Think Tank saw tensions and strains in the ranks; Graham Coxon walked out long before completion and (Think Tank) saw Damon Albarn assume new roles – taking on guitar duties for most tracks. Like Radiohead’s Hail to the Thief; Think Tank sports a marvellous opening duo: Ambulance is a beats-heavy, evocative piece of immersive brilliance; Out of Time blissed-out, sweet-leaf and disembodied. Apart from the zany, processed vocals on Crazy Beat – most of the songs on the album are stunners. Brothers and Sisters name-checks drugs and addictions (how we are hooked on various substances) whilst Caravan features ‘gloom tubes’ and is a sensual, body-transcending experience. We’ve Got a File on You is a sixty-two second Ramones blast; Good Song and Sweet Song are named appropriately – Jets is, perhaps, a little overlong. Some critics felt the disharmony fractured the creative process; Albarn going a bit crazy and indulging his various whims. He was taking from African music and influenced by new sounds – whereas previous Blur records took from U.S. guitar and British Pop.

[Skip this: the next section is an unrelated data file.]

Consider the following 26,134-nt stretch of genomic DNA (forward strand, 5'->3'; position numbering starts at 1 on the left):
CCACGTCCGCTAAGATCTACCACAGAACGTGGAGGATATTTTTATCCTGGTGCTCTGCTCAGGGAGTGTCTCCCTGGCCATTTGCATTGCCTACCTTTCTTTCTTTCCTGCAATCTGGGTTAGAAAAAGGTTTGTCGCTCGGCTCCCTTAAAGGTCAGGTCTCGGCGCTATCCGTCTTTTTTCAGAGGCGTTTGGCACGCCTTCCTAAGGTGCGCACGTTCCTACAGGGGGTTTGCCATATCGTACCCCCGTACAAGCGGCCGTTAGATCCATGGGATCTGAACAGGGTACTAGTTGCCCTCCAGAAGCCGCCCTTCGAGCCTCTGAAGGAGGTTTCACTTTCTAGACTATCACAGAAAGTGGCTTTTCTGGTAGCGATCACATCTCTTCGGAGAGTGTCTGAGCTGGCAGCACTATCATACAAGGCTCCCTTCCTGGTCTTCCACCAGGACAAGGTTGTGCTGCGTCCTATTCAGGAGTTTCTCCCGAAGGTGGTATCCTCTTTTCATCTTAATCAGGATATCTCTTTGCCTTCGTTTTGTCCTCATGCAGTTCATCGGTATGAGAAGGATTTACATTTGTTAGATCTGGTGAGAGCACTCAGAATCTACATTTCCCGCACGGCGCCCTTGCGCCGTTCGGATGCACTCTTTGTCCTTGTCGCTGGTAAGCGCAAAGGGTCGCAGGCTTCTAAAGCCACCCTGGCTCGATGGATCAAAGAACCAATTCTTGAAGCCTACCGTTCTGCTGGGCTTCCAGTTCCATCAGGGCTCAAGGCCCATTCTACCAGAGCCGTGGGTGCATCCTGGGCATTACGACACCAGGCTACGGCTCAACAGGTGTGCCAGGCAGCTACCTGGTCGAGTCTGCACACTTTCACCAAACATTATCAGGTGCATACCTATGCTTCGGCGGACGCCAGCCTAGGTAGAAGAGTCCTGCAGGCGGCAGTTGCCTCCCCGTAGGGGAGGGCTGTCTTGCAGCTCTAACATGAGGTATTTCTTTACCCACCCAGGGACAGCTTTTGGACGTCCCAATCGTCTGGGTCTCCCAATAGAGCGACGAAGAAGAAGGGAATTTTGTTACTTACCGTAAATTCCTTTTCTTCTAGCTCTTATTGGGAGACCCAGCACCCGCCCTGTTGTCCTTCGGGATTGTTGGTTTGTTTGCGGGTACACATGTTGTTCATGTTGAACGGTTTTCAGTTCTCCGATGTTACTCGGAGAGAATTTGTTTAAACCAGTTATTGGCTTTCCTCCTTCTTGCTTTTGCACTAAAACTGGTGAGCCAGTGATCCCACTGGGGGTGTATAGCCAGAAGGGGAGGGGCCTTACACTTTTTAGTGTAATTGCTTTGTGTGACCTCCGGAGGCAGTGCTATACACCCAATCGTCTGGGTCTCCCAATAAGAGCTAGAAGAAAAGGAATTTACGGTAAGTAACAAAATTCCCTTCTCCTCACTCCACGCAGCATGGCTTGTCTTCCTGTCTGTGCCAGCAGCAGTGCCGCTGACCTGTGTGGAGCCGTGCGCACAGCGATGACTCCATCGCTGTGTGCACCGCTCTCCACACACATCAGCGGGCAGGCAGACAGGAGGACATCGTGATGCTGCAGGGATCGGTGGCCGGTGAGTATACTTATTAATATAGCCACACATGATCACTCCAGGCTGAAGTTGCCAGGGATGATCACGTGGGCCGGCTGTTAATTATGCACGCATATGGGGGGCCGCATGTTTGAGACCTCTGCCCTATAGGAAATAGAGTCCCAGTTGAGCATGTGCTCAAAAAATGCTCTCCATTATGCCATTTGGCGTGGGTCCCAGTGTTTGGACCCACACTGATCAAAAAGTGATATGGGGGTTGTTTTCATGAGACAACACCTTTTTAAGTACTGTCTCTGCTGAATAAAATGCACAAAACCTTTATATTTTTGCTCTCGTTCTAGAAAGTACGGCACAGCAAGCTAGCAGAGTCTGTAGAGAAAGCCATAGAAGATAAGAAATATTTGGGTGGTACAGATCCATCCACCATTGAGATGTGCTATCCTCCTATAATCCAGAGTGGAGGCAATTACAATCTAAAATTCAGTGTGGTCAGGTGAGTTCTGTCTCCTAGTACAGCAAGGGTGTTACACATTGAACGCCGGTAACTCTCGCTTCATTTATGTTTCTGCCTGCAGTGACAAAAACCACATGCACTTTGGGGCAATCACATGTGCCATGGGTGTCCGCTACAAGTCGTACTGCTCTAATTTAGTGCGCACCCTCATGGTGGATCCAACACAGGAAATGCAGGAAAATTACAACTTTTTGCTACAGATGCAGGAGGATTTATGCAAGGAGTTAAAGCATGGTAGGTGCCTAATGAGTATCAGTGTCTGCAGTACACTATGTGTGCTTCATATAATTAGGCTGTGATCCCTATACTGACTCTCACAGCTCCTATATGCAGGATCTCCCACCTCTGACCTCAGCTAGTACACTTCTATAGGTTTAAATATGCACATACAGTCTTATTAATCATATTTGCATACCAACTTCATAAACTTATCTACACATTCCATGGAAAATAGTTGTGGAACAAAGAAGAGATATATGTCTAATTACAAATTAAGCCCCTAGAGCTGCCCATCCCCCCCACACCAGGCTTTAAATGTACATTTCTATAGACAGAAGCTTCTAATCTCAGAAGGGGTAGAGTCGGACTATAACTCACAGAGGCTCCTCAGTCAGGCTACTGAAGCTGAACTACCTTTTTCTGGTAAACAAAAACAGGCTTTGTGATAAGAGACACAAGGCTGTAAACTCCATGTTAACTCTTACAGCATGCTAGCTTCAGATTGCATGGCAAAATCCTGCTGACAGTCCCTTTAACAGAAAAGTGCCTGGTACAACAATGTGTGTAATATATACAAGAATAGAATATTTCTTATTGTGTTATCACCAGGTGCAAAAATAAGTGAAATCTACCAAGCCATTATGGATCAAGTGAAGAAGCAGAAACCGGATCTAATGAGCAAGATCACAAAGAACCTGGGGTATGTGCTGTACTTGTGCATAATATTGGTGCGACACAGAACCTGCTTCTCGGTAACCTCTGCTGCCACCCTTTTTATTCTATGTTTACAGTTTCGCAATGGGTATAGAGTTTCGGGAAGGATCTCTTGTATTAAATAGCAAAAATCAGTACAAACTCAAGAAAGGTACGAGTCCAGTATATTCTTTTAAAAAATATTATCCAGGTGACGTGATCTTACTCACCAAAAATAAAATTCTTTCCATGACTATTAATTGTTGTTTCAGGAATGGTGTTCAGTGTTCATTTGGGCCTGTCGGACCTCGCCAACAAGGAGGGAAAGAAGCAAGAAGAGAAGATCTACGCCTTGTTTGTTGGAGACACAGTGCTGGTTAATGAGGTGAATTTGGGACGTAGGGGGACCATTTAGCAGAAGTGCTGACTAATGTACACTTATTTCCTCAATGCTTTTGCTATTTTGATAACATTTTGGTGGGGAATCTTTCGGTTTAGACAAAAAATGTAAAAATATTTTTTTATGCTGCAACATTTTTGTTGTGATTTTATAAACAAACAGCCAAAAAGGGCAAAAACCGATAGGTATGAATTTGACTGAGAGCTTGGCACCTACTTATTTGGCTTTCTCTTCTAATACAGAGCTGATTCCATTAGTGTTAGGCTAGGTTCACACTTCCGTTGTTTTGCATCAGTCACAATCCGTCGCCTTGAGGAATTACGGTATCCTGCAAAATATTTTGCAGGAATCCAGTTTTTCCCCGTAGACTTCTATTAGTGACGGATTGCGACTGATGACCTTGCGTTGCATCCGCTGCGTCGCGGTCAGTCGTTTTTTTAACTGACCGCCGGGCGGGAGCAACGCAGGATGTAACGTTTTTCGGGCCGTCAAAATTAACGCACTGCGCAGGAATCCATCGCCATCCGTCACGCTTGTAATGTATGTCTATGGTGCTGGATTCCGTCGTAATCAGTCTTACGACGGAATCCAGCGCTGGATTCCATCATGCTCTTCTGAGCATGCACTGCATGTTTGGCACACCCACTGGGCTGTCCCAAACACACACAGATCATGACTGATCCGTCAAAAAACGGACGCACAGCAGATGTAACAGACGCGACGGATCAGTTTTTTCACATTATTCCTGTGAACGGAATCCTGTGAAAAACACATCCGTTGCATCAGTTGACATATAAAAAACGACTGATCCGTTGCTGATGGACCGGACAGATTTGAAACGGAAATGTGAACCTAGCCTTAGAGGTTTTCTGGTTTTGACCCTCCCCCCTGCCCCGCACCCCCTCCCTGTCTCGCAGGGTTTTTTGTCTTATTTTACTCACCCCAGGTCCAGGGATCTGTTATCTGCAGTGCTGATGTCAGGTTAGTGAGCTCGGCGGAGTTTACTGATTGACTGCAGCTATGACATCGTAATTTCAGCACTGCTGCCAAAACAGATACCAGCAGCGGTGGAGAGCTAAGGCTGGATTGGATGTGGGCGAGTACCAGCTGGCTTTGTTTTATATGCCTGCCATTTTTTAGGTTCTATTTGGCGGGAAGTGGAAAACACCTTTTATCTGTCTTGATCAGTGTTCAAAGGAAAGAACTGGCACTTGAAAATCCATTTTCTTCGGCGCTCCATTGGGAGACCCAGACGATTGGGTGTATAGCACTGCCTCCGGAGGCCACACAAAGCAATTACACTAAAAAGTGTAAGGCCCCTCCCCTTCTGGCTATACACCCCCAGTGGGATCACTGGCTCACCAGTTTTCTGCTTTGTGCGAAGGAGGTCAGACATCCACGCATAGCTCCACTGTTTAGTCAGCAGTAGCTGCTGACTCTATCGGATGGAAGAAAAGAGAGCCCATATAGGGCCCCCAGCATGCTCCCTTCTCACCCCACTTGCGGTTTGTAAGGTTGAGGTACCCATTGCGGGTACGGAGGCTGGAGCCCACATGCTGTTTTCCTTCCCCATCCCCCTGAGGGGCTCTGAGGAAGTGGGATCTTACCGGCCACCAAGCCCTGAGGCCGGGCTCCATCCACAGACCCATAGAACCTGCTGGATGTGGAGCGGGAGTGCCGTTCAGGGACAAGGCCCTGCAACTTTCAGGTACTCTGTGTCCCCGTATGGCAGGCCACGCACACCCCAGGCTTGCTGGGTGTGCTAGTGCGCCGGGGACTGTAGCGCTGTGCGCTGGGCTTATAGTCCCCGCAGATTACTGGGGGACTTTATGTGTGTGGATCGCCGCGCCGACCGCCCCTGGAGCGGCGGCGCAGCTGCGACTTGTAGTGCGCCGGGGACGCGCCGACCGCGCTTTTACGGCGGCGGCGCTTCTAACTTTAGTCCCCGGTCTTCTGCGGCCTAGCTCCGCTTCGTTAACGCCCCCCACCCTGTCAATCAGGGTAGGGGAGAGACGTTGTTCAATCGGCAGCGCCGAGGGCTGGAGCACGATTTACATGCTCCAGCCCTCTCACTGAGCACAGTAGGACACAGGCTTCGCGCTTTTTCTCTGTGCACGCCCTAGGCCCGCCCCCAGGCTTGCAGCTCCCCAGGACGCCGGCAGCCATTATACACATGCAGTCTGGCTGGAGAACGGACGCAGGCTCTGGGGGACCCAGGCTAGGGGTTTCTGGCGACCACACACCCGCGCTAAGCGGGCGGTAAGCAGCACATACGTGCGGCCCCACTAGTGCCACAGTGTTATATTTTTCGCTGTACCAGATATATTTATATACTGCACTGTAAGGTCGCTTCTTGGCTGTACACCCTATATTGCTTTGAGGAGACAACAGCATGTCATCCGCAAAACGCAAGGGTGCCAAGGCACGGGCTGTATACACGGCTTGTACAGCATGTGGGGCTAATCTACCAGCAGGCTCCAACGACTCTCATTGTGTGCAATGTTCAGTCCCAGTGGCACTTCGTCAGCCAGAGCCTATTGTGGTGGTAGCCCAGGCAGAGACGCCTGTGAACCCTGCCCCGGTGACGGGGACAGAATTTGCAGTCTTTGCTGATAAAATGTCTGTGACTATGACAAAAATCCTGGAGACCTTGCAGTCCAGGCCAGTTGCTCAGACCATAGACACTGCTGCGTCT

Nirvana’s In Utero is often seen as the inferior successor to Nevermind. That record was a commercial runaway and megalith of success – In Utero a more subdued, tangled and raw effort. In Utero is (was) Nirvana returning to their roots; penning an album free from polish that did not aim for the charts and singalong crowds. It is a sharper and more abrasive beast. The three boys – Dave Grohl, Kurt Cobain and Krist Novoselic – were turned up to eleven and on fire! Scentless Apprentice, Very Ape (much-aped and sampled); Rape Me and Heart-Shaped Box are all insane and wonderful. There are, yeah, a couple of dodgy scrapes among the pack – Tourette’s among them – but there are out-and-out classics abound! Joni Mitchell’s Clouds is a record overlooked when compared to her best work. People do not really talk about it with the same sigh-and-adore as Blue and Ladies of the Canyon. Ladies of the Canyon was released in 1970; Clouds the year before. In any case; it was a hell of a two-year period for the songwriter. 1971’s Blue would take her to another level! Clouds has Both Sides, Now and Chelsea Morning; Tin Angel and Roses Blue. There are so many other albums I was going to include in this piece. They range from those many assume tragic (Spiceworld) to classics you do not hear about too much in 2018 (Led Zeppelin III and Songs in the Key of Life) – it is a shame so many were not recognised at the time; others have faded from the mind and deserve a dusting off!